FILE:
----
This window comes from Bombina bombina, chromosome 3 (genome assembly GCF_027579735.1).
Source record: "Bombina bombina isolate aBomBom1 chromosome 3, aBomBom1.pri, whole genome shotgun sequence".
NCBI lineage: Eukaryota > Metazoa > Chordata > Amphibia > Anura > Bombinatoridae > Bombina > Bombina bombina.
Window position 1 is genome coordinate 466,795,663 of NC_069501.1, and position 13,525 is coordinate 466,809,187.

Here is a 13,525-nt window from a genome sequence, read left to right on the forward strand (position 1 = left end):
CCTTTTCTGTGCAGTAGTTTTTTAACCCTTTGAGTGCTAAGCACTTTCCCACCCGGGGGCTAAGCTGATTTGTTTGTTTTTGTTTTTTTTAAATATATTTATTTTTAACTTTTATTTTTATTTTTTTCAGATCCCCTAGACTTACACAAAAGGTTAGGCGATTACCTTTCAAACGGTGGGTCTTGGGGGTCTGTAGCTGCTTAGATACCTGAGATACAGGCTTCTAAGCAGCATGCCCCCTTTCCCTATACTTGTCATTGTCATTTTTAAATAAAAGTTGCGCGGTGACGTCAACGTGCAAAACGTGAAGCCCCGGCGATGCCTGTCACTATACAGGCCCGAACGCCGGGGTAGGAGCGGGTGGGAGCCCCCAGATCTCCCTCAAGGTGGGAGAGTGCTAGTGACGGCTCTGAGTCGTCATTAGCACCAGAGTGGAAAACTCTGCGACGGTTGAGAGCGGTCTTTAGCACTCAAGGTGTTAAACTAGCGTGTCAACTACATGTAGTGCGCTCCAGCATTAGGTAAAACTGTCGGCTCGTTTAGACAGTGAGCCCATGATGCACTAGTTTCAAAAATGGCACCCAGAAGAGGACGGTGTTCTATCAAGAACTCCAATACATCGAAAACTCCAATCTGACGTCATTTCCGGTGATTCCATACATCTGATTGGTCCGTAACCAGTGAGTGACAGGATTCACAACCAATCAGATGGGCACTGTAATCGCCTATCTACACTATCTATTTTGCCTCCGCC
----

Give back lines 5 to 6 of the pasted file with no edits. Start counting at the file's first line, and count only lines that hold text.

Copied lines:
Here is a 13,525-nt window from a genome sequence, read left to right on the forward strand (position 1 = left end):
CCTTTTCTGTGCAGTAGTTTTTTAACCCTTTGAGTGCTAAGCACTTTCCCACCCGGGGGCTAAGCTGATTTGTTTGTTTTTGTTTTTTTTAAATATATTTATTTTTAACTTTTATTTTTATTTTTTTCAGATCCCCTAGACTTACACAAAAGGTTAGGCGATTACCTTTCAAACGGTGGGTCTTGGGGGTCTGTAGCTGCTTAGATACCTGAGATACAGGCTTCTAAGCAGCATGCCCCCTTTCCCTATACTTGTCATTGTCATTTTTAAATAAAAGTTGCGCGGTGACGTCAACGTGCAAAACGTGAAGCCCCGGCGATGCCTGTCACTATACAGGCCCGAACGCCGGGGTAGGAGCGGGTGGGAGCCCCCAGATCTCCCTCAAGGTGGGAGAGTGCTAGTGACGGCTCTGAGTCGTCATTAGCACCAGAGTGGAAAACTCTGCGACGGTTGAGAGCGGTCTTTAGCACTCAAGGTGTTAAACTAGCGTGTCAACTACATGTAGTGCGCTCCAGCATTAGGTAAAACTGTCGGCTCGTTTAGACAGTGAGCCCATGATGCACTAGTTTCAAAAATGGCACCCAGAAGAGGACGGTGTTCTATCAAGAACTCCAATACATCGAAAACTCCAATCTGACGTCATTTCCGGTGATTCCATACATCTGATTGGTCCGTAACCAGTGAGTGACAGGATTCACAACCAATCAGATGGGCACTGTAATCGCCTATCTACACTATCTATTTTGCCTCCGCC